Musical fiction is a genre of fiction in which music is the main subject matter of the narrative. It can also be through the rhythm and flow of the prose itself. As a literary sub-genre it engages musical pretexts, as well a relationship to a musical model.
June Skinner stated in her book, The Best of Rock Fiction – “Rock fiction has not received the proper respect it deserves, which is unfortunate given the caliber of writers who have captured its fleeting essence on the written page.”
Novels written with a musical component can be base on the era, a personality or a vehicle to set the ‘mood’ of the narrative.
One of my favorites is High Fidelity by Nick Hornby, the movie of the same name starring John Cusack was full of musical references.
A graphic novel is made up of comic styled content rarely using any words but a lot of pictures. The term “graphic novel” is broadly applied and can include fiction, non-fiction, and anthologized work. This type of novel was originally created in the 1940’s and 50’s. The definition is – a fictional story that is presented in comic-strip format and published as a book.
The Adventures of Obadiah Oldbuck is the oldest recognized American example of a comic subsequently published as a ‘novel’ in 1828. The genre grew in popularity from the 1920’s through to the late 1960’s, when American comic book creators were becoming more adventurous with the form. While, in continental Europe, the tradition of collecting serials of popular strips, such as The Adventures of Tintin became popular.
Gil Kane and Archie Goodwin’s Blackmark (1971), was a science fiction/sword-and-sorcery paperback published by Bantam Books and described as the very first American graphic novel. It was a 119-page story of comic-book art, with captions and word balloons, published in a traditional book format.
In response to criticism regarding the content of comic books, and to the establishment of the industry’s self-censorship, Comics Code Authority an underground alternative comix movement was created in the 1970’s. The term “graphic novel” was intended to distinguish it from the traditional serialized nature of comic books, with which it shared a storytelling medium. One term used was that graphic novels introduced the concept of graphiation, which was a newly coined term used to describe graphic expression or visual enunciation.
To have inspiration for our writing we must observe life, to avoid our family and friends abandoning us we need to engage with them, to pay the bills we must usually work a day job, to maintain our word count or deadline we must organize writing time. So the question is, how can we juggle all of these demands on our time with failing at each one?
Finding the ‘perfect’ balance between these is always a challenge. You may be in the depths of a scene when a small hand lands on your lap, a teenager ‘must’ be taken to a friends house, your husband needs help with a project or dare I say it your boss needs something from you? We inevitably crumble and leave the narrative in the hope you will remember the details later? We may scramble to jot down that idea, phrase or even paragraph before being torn away. I have looked to other writers, famous or not, and tried to delve beyond the obvious and gleam an insight into their methods of finding time. There are numerous hints and tips populating the internet but in the end you know your life and its limitations best. You may get up extra early, stay awake until the breaking dawn or cram a few paragraphs into your lunch hour – whatever works for you and your writing – is the right way to go. The trick is how to organize your time productively.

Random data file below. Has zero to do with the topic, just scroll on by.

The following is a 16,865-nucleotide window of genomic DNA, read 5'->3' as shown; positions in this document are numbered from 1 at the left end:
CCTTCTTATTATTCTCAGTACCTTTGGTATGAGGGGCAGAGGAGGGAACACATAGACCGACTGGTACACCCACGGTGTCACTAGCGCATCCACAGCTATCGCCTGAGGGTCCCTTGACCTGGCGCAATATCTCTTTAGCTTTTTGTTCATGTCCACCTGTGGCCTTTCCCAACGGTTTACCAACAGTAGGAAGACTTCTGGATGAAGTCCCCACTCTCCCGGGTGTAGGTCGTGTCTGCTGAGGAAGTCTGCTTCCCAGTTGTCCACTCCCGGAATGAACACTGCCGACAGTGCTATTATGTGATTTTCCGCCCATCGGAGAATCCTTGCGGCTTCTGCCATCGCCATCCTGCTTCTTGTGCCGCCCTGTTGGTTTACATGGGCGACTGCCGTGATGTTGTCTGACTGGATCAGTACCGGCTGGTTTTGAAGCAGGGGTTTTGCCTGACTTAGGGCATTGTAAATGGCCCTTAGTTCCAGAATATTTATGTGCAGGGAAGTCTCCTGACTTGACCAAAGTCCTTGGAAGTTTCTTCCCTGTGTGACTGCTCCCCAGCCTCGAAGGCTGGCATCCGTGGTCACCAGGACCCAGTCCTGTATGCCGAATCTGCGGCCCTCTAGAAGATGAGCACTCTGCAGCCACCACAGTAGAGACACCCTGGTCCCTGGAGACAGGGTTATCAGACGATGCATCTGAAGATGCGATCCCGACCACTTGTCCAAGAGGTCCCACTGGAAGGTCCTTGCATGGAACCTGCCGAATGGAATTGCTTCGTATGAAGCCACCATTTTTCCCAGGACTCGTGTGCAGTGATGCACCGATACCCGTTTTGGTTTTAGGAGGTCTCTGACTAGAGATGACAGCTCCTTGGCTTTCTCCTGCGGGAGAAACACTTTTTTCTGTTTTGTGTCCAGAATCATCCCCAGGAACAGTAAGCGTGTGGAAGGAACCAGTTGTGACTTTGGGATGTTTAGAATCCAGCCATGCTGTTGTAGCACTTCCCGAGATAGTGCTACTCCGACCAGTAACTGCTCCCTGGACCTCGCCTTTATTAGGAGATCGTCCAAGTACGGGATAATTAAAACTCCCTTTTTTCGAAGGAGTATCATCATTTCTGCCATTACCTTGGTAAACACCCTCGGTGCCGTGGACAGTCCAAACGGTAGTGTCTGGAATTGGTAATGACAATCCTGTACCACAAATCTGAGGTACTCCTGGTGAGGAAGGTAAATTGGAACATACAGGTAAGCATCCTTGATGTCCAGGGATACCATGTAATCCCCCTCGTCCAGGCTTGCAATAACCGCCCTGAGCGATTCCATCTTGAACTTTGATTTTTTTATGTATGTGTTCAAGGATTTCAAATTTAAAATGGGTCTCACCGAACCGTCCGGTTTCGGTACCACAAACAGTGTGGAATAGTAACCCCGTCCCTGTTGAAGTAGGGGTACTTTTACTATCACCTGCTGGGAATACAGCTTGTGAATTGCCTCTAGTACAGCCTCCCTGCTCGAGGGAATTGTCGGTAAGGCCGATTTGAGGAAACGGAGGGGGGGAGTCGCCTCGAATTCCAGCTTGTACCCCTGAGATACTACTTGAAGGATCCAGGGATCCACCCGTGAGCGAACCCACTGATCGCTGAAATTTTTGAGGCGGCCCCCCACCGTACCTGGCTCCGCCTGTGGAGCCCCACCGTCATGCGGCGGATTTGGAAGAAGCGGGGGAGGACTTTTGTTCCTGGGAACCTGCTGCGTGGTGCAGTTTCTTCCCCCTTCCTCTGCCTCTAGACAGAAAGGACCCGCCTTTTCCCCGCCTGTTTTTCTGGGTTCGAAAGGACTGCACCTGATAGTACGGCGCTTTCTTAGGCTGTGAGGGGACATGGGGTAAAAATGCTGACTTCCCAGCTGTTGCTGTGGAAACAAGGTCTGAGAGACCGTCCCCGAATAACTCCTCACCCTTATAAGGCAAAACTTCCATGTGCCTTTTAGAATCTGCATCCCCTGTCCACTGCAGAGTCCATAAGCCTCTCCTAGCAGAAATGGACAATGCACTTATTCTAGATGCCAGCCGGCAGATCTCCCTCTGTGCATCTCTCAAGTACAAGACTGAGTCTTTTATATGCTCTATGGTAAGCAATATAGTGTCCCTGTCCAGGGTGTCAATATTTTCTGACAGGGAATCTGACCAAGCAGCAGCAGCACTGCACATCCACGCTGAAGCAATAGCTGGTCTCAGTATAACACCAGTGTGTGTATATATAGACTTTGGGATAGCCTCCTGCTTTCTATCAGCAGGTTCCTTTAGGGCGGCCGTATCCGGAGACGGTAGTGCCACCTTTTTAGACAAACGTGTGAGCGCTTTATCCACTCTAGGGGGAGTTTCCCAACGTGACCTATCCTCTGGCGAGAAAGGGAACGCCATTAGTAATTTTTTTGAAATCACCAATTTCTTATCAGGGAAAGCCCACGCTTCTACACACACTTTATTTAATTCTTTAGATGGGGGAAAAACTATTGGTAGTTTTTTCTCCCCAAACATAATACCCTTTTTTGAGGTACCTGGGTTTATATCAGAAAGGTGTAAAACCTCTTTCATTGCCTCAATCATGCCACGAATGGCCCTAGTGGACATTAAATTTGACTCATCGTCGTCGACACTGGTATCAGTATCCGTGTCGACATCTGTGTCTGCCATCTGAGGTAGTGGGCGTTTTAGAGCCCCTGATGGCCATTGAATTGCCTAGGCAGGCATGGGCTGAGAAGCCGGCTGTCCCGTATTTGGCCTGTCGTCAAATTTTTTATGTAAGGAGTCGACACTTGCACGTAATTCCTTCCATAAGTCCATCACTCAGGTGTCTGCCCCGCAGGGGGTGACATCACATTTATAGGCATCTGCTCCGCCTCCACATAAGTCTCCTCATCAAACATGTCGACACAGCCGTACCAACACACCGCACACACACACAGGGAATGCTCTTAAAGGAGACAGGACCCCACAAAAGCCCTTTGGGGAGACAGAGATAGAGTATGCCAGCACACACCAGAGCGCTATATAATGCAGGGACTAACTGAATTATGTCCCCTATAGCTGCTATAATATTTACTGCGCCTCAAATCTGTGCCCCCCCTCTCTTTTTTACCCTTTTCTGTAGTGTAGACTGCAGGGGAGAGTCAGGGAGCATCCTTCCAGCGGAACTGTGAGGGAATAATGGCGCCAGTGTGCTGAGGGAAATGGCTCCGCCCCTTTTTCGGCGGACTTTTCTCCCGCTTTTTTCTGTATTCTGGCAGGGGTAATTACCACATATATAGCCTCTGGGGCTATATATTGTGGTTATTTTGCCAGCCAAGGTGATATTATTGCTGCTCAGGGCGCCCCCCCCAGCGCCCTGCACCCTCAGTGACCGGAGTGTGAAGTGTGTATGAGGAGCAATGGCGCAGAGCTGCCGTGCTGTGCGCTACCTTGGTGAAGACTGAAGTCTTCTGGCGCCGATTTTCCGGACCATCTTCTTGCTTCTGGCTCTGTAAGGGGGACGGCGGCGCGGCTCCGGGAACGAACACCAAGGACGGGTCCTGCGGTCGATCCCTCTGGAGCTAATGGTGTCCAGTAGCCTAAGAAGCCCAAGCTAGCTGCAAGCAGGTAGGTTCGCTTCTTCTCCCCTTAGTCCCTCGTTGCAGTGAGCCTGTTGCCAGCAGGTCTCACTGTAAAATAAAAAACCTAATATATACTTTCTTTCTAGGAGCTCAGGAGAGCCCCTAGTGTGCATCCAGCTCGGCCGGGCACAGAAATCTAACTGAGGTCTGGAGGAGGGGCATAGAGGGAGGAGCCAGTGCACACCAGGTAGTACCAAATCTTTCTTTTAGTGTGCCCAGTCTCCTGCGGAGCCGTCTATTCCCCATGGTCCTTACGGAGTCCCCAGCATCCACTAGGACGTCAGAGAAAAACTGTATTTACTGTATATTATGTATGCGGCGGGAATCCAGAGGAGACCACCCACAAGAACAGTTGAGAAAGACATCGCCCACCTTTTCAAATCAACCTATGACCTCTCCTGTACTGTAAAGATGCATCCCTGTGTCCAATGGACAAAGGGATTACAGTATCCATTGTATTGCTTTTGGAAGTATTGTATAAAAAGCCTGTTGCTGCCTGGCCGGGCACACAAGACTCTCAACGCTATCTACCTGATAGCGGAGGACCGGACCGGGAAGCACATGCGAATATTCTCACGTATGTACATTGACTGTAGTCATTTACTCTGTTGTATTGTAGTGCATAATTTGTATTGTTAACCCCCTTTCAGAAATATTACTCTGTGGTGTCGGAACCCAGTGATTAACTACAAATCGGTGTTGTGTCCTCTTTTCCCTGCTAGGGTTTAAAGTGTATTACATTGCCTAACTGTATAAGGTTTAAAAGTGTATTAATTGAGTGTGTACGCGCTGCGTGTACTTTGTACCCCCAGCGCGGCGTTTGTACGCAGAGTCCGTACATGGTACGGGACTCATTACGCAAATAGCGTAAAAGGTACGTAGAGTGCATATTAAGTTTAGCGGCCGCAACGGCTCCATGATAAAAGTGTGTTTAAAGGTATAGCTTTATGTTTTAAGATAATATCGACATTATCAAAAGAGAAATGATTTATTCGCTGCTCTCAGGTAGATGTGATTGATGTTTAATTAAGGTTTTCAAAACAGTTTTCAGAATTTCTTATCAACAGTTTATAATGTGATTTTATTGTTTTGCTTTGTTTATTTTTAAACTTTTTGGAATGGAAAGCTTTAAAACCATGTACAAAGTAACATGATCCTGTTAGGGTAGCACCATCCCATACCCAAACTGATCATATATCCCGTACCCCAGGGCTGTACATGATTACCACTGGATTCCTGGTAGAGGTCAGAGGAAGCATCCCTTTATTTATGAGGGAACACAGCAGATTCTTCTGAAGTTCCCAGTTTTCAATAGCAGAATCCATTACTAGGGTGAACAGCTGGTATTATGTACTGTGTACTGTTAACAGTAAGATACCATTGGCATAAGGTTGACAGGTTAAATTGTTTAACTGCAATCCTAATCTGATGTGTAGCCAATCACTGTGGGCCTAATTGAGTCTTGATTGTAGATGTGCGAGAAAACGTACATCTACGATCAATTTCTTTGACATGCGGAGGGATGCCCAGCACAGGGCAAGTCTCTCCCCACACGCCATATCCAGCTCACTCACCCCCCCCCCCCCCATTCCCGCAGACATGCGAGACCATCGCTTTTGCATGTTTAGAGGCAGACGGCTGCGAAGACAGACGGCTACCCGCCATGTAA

How do you schedule your writing?
What time of day works best for you?
I have to admit my writing is not scheduled. I take advantage of any time I’m left alone and once absorbed find it difficult to let go. Weekend mornings are good for me as I get up early and have several hours while my daughter is still sleeping and my husband is playing about in the garage! Other times I can use are the evenings when I arrive early for writing group meetings and write until the allotted time. Other ‘escape’ opportunities do arise and I always take advantage of them: a cancelled appointment, the house to myself or the glory of a writing retreat! Obviously, I dream of the day I can shut myself away with my laptop and not have to answer to anyone…it will happen I just need to be patient.
With my freelance work increasingly demanding more of my time, I have to split my writing with that of clients. Maybe I am wrong but I tend to complete a client’s work prior to my own. Having a deadline for a paying job and completing it is, to my mind, more important and vital: a) for repeated work b) for remuneration. That is not to say I believe my own writing is secondary, far from it. Within my writing group, Writers Foundation of Strathcona County, I am fortunate to have other writers who engage in an annual novel workshop. At the beginning of the year, when several of us have participated in NaNoWriMo and others are ready to share their first draft, we meet every month until June (sometimes longer). We section our novels and email them to each other, then edit and comment on the narrative. Then at month’s end email our editing and meet to discuss the stories. It is beta reading within a ‘safe’ environment if you will. This mutual assistance enables me to edit my current manuscript with the views of several other authors and a ‘faster’ editing process too.
Care to share your writing schedule or tips you found useful?
My writing area expands a little each year! Where do you write?